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On the similarity of functional connectivity between neurons estimated across timescales.

Stevenson IH, Körding KP - PLoS ONE (2010)

Bottom Line: We address the origin of these correlations using simulation techniques and find evidence that the similarity between functional connectivity estimated across timescales is due to processes that do not depend on fast pair-wise interactions alone.Rather, it appears that connectivity on multiple timescales or common-input related to stimuli or movement drives the observed correlations.Despite this qualification, our results suggest that techniques with intermediate temporal resolution may yield good estimates of the functional connections between individual neurons.

View Article: PubMed Central - PubMed

Affiliation: Department of Physical Medicine and Rehabilitation, Rehabilitation Institute of Chicago, Chicago, Illinois, United States of America. i-stevenson@northwestern.edu

ABSTRACT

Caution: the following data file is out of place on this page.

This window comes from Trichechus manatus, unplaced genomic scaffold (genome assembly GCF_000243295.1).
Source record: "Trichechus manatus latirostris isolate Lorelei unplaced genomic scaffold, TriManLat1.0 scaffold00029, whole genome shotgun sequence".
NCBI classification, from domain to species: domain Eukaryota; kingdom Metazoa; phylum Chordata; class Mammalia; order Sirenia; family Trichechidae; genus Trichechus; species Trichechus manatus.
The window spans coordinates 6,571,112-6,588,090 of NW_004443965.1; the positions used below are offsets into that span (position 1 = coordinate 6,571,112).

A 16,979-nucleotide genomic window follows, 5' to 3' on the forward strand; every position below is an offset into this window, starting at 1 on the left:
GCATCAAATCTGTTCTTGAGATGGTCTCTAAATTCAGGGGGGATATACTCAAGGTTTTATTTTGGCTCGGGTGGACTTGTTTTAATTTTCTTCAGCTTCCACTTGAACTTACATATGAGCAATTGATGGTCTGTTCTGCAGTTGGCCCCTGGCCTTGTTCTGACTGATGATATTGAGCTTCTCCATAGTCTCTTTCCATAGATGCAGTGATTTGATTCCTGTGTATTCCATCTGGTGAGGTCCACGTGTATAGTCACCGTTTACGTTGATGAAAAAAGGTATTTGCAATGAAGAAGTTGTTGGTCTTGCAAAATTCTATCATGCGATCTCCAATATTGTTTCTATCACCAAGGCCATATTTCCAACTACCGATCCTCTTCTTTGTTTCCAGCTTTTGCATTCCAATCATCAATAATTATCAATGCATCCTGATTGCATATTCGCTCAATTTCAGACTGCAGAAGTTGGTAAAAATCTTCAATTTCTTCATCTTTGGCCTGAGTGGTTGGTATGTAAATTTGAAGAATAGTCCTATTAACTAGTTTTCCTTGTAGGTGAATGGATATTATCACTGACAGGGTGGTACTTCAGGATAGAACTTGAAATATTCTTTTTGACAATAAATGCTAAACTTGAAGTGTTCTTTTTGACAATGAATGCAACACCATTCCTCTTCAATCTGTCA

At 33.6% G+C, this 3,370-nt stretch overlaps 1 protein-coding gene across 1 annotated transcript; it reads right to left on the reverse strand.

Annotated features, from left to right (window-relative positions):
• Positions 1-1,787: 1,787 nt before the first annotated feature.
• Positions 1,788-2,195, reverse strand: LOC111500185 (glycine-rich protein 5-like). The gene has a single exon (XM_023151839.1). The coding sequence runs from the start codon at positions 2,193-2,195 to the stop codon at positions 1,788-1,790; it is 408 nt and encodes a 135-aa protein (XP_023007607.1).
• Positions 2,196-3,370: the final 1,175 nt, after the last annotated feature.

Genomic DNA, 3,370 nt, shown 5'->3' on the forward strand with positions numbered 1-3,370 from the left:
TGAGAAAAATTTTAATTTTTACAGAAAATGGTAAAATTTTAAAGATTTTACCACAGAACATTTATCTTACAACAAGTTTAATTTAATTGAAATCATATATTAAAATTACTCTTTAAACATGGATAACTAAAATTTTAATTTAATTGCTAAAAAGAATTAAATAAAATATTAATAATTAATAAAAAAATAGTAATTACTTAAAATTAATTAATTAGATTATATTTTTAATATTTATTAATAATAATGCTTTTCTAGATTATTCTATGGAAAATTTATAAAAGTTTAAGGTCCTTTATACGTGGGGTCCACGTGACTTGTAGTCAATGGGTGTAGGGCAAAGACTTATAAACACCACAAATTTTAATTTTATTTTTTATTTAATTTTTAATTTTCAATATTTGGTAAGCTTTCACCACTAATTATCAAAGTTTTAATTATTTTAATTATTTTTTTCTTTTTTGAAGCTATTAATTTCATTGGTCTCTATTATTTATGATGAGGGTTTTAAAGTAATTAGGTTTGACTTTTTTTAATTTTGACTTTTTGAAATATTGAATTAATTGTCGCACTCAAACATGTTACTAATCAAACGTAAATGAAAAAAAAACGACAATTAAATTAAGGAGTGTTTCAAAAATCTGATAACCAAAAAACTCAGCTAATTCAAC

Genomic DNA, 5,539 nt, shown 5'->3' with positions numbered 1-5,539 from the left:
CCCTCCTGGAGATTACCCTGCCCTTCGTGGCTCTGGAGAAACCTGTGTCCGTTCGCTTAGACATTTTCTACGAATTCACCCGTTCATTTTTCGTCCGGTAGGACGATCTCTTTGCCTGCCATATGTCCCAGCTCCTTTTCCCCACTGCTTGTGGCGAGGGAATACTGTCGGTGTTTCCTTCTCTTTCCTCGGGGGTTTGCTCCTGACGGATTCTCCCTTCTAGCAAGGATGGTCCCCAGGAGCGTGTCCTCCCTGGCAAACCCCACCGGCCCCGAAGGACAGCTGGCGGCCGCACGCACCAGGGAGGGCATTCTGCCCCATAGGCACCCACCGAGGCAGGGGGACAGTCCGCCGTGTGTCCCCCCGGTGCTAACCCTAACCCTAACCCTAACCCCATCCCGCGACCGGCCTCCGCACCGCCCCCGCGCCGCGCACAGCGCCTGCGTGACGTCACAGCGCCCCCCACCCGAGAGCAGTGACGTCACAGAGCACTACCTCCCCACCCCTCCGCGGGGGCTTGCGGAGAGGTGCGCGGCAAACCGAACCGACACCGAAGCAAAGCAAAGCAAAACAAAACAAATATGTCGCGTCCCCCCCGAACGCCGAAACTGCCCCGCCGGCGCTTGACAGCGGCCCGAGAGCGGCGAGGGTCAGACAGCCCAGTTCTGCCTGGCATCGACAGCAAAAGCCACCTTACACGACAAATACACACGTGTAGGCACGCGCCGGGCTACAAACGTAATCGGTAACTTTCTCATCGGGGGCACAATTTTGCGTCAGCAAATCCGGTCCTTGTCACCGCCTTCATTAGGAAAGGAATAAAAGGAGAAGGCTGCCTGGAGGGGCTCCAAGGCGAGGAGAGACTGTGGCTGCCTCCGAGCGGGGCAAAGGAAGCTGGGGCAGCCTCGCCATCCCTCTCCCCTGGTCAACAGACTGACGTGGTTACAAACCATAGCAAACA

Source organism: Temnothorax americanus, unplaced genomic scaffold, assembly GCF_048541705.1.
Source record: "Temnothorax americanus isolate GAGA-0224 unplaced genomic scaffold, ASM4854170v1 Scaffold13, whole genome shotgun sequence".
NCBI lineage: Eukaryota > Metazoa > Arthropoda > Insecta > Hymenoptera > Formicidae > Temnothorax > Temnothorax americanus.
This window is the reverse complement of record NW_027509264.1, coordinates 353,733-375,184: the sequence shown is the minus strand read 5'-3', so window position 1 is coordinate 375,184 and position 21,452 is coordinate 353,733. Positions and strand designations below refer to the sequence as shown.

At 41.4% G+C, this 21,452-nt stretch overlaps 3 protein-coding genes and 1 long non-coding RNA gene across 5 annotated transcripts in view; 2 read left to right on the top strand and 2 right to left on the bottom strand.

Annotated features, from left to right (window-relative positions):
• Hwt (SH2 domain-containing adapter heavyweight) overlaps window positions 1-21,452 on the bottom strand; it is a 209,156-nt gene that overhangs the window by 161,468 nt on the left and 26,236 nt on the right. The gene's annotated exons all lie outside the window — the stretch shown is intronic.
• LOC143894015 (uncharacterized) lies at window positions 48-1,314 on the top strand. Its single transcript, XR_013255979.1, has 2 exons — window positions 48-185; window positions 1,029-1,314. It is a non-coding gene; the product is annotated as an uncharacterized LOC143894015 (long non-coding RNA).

A central objective in neuroscience is to understand how neurons interact. Such functional interactions have been estimated using signals recorded with different techniques and, consequently, different temporal resolutions. For example, spike data often have sub-millisecond resolution while some imaging techniques may have a resolution of many seconds. Here we use multi-electrode spike recordings to ask how similar functional connectivity inferred from slower timescale signals is to the one inferred from fast timescale signals. We find that functional connectivity is relatively robust to low-pass filtering--dropping by about 10% when low pass filtering at 10 hz and about 50% when low pass filtering down to about 1 Hz--and that estimates are robust to high levels of additive noise. Moreover, there is a weak correlation for physiological filters such as hemodynamic or Ca2+ impulse responses and filters based on local field potentials. We address the origin of these correlations using simulation techniques and find evidence that the similarity between functional connectivity estimated across timescales is due to processes that do not depend on fast pair-wise interactions alone. Rather, it appears that connectivity on multiple timescales or common-input related to stimuli or movement drives the observed correlations. Despite this qualification, our results suggest that techniques with intermediate temporal resolution may yield good estimates of the functional connections between individual neurons.